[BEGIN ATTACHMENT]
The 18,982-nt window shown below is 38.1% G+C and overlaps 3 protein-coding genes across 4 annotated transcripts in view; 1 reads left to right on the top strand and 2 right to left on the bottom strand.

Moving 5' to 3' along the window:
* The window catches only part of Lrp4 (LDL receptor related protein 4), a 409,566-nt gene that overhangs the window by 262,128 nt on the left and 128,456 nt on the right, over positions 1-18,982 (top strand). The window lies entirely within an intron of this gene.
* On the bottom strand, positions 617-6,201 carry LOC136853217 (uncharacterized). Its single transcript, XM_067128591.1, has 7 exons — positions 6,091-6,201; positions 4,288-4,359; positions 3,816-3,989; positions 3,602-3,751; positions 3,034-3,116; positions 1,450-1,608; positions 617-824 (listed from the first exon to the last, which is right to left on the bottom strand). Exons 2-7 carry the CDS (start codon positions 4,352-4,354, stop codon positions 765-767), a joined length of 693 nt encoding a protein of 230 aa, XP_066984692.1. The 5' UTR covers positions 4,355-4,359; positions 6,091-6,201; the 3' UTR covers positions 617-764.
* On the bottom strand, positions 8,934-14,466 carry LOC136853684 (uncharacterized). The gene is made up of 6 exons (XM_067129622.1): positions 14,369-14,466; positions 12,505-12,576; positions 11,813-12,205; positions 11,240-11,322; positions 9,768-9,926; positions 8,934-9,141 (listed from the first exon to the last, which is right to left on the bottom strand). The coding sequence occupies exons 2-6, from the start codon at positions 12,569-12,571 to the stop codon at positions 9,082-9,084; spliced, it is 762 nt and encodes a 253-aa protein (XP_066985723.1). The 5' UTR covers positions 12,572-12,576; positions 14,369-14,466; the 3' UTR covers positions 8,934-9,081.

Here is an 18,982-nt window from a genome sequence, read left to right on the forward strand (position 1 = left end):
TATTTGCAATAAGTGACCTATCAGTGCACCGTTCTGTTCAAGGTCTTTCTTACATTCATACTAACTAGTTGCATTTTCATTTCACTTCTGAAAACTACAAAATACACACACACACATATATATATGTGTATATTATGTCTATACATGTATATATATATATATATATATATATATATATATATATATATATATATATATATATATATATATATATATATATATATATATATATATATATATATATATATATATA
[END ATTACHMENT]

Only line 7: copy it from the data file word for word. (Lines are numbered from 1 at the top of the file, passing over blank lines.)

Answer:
TATTTGCAATAAGTGACCTATCAGTGCACCGTTCTGTTCAAGGTCTTTCTTACATTCATACTAACTAGTTGCATTTTCATTTCACTTCTGAAAACTACAAAATACACACACACACATATATATATGTGTATATTATGTCTATACATGTATATATATATATATATATATATATATATATATATATATATATATATATATATATATATATATATATATATATATATATATATATATATATATATATATATATATA